Here’s a nice addition on the anniversary our nation was signed into law: Frye in “Trends in Modern Culture” describes liberalism as “the true faith in democracy”:
This is liberalism, the doctrine that society cannot attain freedom except by individualizing its culture. It is only when the individual is enabled to form an individual synthesis of ideas, beliefs, and tastes that a principle of freedom is established in society, and this alone distinguishes a people from a mob. A mob always has a leader, but a people is a larger human body in which there are no leaders or followers, but only individuals acting as functions of the group. Tolerance of disagreement and criticism among such individuals is necessary, not because uniform truth is nonexistent or unattainable, but because the mind is finite and passionate. (CW , 237)
Edward Greenspon in The Toronto Star today illustrates why the Harper government does not meet this standard:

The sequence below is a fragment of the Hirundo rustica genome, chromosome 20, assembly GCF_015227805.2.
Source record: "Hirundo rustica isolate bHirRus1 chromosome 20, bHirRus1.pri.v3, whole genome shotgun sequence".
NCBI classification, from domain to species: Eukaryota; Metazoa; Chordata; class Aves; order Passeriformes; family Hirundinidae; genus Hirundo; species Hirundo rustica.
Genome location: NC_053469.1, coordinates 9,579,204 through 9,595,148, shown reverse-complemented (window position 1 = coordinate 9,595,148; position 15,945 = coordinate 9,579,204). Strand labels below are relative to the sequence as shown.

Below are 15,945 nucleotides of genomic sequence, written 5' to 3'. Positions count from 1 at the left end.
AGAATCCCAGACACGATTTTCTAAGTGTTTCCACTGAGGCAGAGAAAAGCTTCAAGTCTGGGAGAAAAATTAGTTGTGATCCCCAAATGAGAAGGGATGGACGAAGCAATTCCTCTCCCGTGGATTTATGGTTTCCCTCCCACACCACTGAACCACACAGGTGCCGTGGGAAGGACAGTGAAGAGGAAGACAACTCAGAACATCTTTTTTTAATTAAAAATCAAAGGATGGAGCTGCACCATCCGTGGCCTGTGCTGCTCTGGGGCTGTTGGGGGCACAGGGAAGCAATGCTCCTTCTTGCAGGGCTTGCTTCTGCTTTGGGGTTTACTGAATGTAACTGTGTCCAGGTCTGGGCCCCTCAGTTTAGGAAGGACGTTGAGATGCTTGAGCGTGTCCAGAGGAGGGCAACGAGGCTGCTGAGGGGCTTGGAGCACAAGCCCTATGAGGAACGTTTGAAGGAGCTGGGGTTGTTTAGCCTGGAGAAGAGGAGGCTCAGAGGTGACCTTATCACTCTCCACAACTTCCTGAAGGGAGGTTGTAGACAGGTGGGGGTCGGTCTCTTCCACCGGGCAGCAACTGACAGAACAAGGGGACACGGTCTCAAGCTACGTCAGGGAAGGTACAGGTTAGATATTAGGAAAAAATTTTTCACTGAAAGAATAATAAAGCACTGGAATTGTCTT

For all its neglect, Liberalism actually stands for something important. It is, in the words of Canadian philosopher Charles Taylor, not a neutral concept but “a fighting creed.” It says: “That is not the way we do things” in the face of illiberal behaviours, whether these be misleading MPs about signatures on documents, failing to disclose the costs of fighter jets or prisons, proroguing Parliament rather than abide by rulings, attacking the legitimacy of independent watchdogs from Elections Canada to the Parliamentary Budget Officer, jamming the judiciary or weakening the channels of knowledge by which decisions can be taken on the basis of evidence rather than belief.